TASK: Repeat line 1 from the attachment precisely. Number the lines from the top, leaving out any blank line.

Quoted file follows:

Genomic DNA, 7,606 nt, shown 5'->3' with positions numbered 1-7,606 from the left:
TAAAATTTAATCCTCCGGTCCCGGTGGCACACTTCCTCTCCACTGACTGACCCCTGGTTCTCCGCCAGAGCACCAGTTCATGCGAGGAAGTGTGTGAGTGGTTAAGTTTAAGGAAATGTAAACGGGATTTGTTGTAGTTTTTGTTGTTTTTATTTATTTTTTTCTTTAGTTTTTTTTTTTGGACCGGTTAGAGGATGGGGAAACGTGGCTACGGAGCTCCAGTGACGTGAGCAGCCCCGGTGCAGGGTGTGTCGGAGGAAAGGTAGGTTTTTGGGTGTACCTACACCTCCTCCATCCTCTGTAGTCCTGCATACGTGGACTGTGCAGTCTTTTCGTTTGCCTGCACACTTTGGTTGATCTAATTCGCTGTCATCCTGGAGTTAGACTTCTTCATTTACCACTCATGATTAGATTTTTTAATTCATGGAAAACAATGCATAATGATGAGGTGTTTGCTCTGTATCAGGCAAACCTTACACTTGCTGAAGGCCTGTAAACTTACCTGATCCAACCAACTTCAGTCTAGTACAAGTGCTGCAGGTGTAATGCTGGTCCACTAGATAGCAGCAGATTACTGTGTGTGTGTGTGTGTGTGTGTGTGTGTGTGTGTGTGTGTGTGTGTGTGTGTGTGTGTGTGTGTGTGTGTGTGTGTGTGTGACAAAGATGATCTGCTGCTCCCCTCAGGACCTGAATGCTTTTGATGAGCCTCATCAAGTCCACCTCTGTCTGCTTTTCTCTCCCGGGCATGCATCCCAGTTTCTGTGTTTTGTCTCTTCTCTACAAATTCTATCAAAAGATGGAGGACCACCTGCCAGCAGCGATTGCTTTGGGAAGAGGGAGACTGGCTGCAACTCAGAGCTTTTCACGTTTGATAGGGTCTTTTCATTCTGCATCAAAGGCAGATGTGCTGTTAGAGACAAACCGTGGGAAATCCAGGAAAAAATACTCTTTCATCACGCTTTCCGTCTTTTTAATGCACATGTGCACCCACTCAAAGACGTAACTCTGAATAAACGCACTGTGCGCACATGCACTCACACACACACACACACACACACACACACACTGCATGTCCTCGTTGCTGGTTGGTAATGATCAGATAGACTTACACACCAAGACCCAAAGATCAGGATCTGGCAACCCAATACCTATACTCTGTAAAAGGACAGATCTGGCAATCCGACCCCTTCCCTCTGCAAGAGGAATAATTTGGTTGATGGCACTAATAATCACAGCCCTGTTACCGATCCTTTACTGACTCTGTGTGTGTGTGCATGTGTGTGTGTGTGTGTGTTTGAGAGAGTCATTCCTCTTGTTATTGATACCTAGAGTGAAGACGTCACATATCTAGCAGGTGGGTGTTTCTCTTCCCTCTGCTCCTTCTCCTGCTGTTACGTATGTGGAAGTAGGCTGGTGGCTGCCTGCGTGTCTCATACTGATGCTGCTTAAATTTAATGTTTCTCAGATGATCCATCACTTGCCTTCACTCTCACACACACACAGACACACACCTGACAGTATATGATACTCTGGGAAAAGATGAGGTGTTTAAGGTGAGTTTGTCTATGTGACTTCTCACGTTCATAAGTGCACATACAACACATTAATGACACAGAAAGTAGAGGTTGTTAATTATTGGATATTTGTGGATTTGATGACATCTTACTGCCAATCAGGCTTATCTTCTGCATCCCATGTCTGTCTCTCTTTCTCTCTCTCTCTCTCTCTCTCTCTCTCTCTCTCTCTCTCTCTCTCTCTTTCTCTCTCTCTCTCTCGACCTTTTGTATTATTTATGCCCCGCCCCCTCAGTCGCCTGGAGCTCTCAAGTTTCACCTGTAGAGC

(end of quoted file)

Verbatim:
Genomic DNA, 7,606 nt, shown 5'->3' with positions numbered 1-7,606 from the left: